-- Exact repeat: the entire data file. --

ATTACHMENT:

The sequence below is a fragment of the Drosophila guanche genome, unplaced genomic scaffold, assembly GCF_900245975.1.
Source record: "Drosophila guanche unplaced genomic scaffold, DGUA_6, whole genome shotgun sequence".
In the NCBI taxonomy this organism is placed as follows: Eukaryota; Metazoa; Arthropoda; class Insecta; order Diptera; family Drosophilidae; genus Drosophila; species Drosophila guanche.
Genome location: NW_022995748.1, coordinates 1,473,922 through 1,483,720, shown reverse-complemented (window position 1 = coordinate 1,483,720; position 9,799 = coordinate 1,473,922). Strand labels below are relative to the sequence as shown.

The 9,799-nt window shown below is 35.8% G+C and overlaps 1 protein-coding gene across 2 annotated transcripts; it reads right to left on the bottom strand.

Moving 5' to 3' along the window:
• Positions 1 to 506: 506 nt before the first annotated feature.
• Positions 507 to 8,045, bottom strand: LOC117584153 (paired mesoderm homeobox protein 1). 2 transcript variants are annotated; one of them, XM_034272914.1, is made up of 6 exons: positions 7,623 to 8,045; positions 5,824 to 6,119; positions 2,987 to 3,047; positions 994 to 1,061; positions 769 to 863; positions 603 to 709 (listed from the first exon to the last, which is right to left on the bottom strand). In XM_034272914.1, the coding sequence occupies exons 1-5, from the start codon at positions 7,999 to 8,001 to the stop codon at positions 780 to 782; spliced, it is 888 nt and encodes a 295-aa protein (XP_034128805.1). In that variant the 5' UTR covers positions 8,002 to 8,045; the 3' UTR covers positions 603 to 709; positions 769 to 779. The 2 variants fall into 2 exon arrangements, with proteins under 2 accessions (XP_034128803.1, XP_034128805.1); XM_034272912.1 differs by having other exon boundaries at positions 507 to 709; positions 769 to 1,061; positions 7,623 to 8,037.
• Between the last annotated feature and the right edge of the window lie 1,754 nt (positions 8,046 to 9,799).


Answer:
The sequence below is a fragment of the Drosophila guanche genome, unplaced genomic scaffold, assembly GCF_900245975.1.
Source record: "Drosophila guanche unplaced genomic scaffold, DGUA_6, whole genome shotgun sequence".
In the NCBI taxonomy this organism is placed as follows: Eukaryota; Metazoa; Arthropoda; class Insecta; order Diptera; family Drosophilidae; genus Drosophila; species Drosophila guanche.
Genome location: NW_022995748.1, coordinates 1,473,922 through 1,483,720, shown reverse-complemented (window position 1 = coordinate 1,483,720; position 9,799 = coordinate 1,473,922). Strand labels below are relative to the sequence as shown.

The 9,799-nt window shown below is 35.8% G+C and overlaps 1 protein-coding gene across 2 annotated transcripts; it reads right to left on the bottom strand.

Moving 5' to 3' along the window:
• Positions 1 to 506: 506 nt before the first annotated feature.
• Positions 507 to 8,045, bottom strand: LOC117584153 (paired mesoderm homeobox protein 1). 2 transcript variants are annotated; one of them, XM_034272914.1, is made up of 6 exons: positions 7,623 to 8,045; positions 5,824 to 6,119; positions 2,987 to 3,047; positions 994 to 1,061; positions 769 to 863; positions 603 to 709 (listed from the first exon to the last, which is right to left on the bottom strand). In XM_034272914.1, the coding sequence occupies exons 1-5, from the start codon at positions 7,999 to 8,001 to the stop codon at positions 780 to 782; spliced, it is 888 nt and encodes a 295-aa protein (XP_034128805.1). In that variant the 5' UTR covers positions 8,002 to 8,045; the 3' UTR covers positions 603 to 709; positions 769 to 779. The 2 variants fall into 2 exon arrangements, with proteins under 2 accessions (XP_034128803.1, XP_034128805.1); XM_034272912.1 differs by having other exon boundaries at positions 507 to 709; positions 769 to 1,061; positions 7,623 to 8,037.
• Between the last annotated feature and the right edge of the window lie 1,754 nt (positions 8,046 to 9,799).